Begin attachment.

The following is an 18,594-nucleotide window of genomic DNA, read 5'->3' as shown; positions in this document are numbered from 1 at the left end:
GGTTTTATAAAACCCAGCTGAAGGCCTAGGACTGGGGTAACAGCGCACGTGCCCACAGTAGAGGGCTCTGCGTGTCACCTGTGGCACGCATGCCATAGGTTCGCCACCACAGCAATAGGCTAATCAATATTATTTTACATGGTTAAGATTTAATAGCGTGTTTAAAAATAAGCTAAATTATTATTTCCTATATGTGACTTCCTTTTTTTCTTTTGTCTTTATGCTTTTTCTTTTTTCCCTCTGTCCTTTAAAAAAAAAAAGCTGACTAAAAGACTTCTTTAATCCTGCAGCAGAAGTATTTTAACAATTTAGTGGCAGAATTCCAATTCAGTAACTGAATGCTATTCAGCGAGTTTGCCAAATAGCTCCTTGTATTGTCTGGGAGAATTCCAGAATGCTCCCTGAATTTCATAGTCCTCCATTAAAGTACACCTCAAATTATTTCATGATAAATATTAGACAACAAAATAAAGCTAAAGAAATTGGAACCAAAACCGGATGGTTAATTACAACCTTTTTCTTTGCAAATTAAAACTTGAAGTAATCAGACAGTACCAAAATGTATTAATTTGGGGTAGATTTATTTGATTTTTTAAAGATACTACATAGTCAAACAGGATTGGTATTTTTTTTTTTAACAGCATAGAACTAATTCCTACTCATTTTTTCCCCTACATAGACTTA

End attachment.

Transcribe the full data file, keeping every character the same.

The following is an 18,594-nucleotide window of genomic DNA, read 5'->3' as shown; positions in this document are numbered from 1 at the left end:
GGTTTTATAAAACCCAGCTGAAGGCCTAGGACTGGGGTAACAGCGCACGTGCCCACAGTAGAGGGCTCTGCGTGTCACCTGTGGCACGCATGCCATAGGTTCGCCACCACAGCAATAGGCTAATCAATATTATTTTACATGGTTAAGATTTAATAGCGTGTTTAAAAATAAGCTAAATTATTATTTCCTATATGTGACTTCCTTTTTTTCTTTTGTCTTTATGCTTTTTCTTTTTTCCCTCTGTCCTTTAAAAAAAAAAAGCTGACTAAAAGACTTCTTTAATCCTGCAGCAGAAGTATTTTAACAATTTAGTGGCAGAATTCCAATTCAGTAACTGAATGCTATTCAGCGAGTTTGCCAAATAGCTCCTTGTATTGTCTGGGAGAATTCCAGAATGCTCCCTGAATTTCATAGTCCTCCATTAAAGTACACCTCAAATTATTTCATGATAAATATTAGACAACAAAATAAAGCTAAAGAAATTGGAACCAAAACCGGATGGTTAATTACAACCTTTTTCTTTGCAAATTAAAACTTGAAGTAATCAGACAGTACCAAAATGTATTAATTTGGGGTAGATTTATTTGATTTTTTAAAGATACTACATAGTCAAACAGGATTGGTATTTTTTTTTTTAACAGCATAGAACTAATTCCTACTCATTTTTTCCCCTACATAGACTTA